Mayor London Breed and other city officials at San Francisco’s Wednesday press briefing announced a forthcoming contact tracing app, more mental health access, and a new testing facility. At the same time, officials noted an ongoing issue with getting enough swabs for tests.
Although the mayor offered no timeline for reopening the city and warned against doing so too early, she said that whenever it reopened, San Francisco would be a very different city. “After we come out of this, there are going to be challenges,” she said adding that restaurants may need to go to half capacity – a move that would have implications for their staff, rent and food. She said that the future of tourism and small and large businesses was filled with uncertainty. A task force, she said, will look at the post-quarantine landscape to figure out how the city can help.
Dr. Grant Colfax, director of the Department of Public Health, talked about using the contact tracing app — one that has yet to get a name – to identify and follow Bay Area residents who may have been exposed to confirmed cases of COVID-19.
In partnership with the Department of Public Health, UCSF and Dimagi, a software company that has assisted the Centers for Disease Control, Colfax said also that more than 50 city workers and UCSF medical students have been trained to do the contact investigation work. This includes city staff who have been redirected into this role, such as librarians and staff from the Department of Public Health and City Attorney’s office.
Colfax said that trained staff will contact people who have been in close contact with confirmed cases and reach out regularly to them for symptom updates. Such individuals “will be able to receive daily text messages or phone calls checking in on their health and symptoms throughout the 14-day monitoring period,” Colfax said.
Colfax expects 150 more people will be trained in the next two weeks.
Staff from the Department of Public Health are currently practicing contact tracing through interviews with confirmed cases, which Colfax says proved effective in tracing and testing suspected cases after the outbreak at MSC South shelter last week. However, most of those tested were in the center.
He reported that 92 homeless residents and 10 staff members contracted COVID-19 at MSC South shelter. At Laguna Honda Hospital, four residents and 14 staff members are confirmed positive with the coronavirus. Colfax said that all four residents who have tested positive are in “good condition.”
Colfax said that the contact tracing app “will allow for swifter, more efficient communication, better data tracking, and stronger interventions to reduce spread” of the coronavirus.
The contact tracing app is currently in the testing phase, he said.
He and Breed also assured residents that they will not ask for any information on immigration status from anyone, either through the contact tracing app or through the city’s new testing facility, CityTestSF.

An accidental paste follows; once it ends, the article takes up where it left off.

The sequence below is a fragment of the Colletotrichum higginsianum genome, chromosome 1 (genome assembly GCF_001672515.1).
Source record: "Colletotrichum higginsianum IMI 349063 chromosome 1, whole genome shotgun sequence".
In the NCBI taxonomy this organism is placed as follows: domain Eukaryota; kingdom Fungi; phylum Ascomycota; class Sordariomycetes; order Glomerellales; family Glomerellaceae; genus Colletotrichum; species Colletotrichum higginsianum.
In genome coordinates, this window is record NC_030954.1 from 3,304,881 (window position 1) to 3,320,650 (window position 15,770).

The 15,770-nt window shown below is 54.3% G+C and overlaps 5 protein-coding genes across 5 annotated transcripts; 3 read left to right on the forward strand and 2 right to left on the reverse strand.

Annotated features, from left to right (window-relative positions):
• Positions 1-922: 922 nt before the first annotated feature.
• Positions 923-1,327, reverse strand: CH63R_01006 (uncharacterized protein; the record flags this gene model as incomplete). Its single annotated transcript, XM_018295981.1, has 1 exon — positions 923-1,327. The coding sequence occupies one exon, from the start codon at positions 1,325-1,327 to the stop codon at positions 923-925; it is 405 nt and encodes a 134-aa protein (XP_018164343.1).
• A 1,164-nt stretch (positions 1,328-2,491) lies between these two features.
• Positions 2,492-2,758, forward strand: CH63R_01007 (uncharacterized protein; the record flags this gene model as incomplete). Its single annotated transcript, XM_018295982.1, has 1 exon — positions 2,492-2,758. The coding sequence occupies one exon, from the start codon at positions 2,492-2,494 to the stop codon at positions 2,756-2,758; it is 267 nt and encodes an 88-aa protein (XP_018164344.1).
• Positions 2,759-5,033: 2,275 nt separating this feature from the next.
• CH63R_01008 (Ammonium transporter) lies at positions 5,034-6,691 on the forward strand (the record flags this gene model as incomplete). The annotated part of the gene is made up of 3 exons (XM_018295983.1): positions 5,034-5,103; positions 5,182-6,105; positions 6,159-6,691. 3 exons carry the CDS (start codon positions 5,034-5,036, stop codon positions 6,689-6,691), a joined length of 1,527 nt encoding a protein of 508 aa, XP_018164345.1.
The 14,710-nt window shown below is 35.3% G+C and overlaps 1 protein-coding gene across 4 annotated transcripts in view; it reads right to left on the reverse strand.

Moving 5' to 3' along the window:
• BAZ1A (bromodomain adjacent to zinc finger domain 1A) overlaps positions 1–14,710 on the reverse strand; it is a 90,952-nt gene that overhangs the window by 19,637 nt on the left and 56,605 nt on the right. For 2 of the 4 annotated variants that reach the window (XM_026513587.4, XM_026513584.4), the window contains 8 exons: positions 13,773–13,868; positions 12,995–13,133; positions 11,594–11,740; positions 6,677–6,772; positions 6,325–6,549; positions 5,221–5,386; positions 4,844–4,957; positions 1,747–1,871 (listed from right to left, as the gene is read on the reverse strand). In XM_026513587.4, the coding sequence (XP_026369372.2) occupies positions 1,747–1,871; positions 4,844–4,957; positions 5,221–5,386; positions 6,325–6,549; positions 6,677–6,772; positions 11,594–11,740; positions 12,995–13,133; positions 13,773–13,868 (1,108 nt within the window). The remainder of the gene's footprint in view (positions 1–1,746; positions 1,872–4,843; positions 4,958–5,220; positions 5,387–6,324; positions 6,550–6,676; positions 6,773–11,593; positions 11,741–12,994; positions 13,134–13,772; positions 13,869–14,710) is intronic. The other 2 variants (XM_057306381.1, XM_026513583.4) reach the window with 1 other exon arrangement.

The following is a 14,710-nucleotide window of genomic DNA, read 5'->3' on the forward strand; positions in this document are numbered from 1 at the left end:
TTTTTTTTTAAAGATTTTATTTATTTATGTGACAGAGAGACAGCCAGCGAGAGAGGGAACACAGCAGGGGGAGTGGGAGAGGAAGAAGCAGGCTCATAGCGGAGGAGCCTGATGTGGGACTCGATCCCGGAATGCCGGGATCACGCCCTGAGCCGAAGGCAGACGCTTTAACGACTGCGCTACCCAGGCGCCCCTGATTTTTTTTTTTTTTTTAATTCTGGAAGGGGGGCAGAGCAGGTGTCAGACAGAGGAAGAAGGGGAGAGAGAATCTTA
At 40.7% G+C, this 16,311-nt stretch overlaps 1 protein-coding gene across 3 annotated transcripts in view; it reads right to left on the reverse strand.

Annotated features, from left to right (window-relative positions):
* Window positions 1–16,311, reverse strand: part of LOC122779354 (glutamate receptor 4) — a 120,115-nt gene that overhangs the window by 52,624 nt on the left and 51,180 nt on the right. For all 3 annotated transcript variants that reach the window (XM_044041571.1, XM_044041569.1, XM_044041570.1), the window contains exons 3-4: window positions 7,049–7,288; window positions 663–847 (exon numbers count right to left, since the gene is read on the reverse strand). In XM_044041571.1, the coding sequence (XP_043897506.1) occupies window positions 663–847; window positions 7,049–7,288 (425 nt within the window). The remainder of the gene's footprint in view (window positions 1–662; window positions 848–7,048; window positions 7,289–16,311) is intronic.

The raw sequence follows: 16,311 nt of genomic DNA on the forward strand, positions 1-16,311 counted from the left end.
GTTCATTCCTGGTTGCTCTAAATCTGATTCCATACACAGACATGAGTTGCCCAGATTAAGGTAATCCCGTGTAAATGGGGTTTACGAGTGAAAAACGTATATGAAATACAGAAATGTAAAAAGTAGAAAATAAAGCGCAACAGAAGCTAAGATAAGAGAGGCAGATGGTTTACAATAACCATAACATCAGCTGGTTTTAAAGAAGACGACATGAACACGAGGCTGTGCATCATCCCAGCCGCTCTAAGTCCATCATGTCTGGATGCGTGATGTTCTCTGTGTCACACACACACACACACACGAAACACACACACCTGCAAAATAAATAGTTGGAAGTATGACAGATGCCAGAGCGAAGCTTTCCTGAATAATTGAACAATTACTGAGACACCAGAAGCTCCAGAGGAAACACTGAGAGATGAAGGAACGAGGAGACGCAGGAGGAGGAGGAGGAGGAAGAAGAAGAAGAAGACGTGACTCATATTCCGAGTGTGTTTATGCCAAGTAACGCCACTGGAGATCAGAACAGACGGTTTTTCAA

Breed said the SoMa facility will be available for city workers, high-risk populations, and residents who do not have medical insurance.
Located at 600 7th St., a future affordable housing site, eligible residents can schedule appointments here, according to the mayor’s press statement.
Although the city is expanding testing capacity, Colfax said that the Health Department is still hamstrung by a limited supply of swabs and of the medium the swabs are put into after the test and before processing.
In other news, the mayor announced new mental health resources that residents can access through 311. The mayor and health officials also declined to require residents to wear face masks and said masks were still recommendations.
In terms of hospital capacity, Colfax said that there are 1,200 beds and 436 ICU beds available for a potential future surge. Chinese Hospital also opened up 23 hospital beds for patients discharged from San Francisco General Hospital.
Human Services Agency director Trent Rohrer, speaking after Colfax, said the city now has 2,151 hotel rooms in 14 hotels. About six out of every 10 rooms are reserved for the vulnerable homeless population. The rest – some 800 rooms in two hotels – are for first responders and city employees.
He said that 81 hotels, with a total capacity of 12,000 rooms, have expressed interest in being part of the city’s program.
“This gives us the flexibility to increase the number of rooms should we need” it, Rohrer said.
Rohrer also reported that the city has “completed the process of identifying and offering hotel rooms” to vulnerable, single adults aged 60 and older who are in the city’s homeless shelter system.
There are 874 unsheltered individuals in the 1,271 rooms available for the vulnerable homeless population, said Rohrer.
“Not all of them have taken our offer to move to our hotel rooms,” he said, referring to shelter and unhoused residents.
San Francisco Police Chief William Scott also reminded residents to continue practicing social distancing, especially as the weather gets better and as people would likely want to be outside more. He also announced the police will be in full force as the annual 420 celebration draws near.
“420 is canceled this year,” he said. “If you plan to show up, the consequences probably won’t be favorable to you.”
Scott said that the police will fence off parks and close down streets where 420 is usually celebrated.
“If we have to cite, we will. If we have to arrest, we will,” Scott said. “Simply said, we want to make it difficult for anybody who is thinking about attending a 420 event. We want to make it difficult in the best interest of public health.”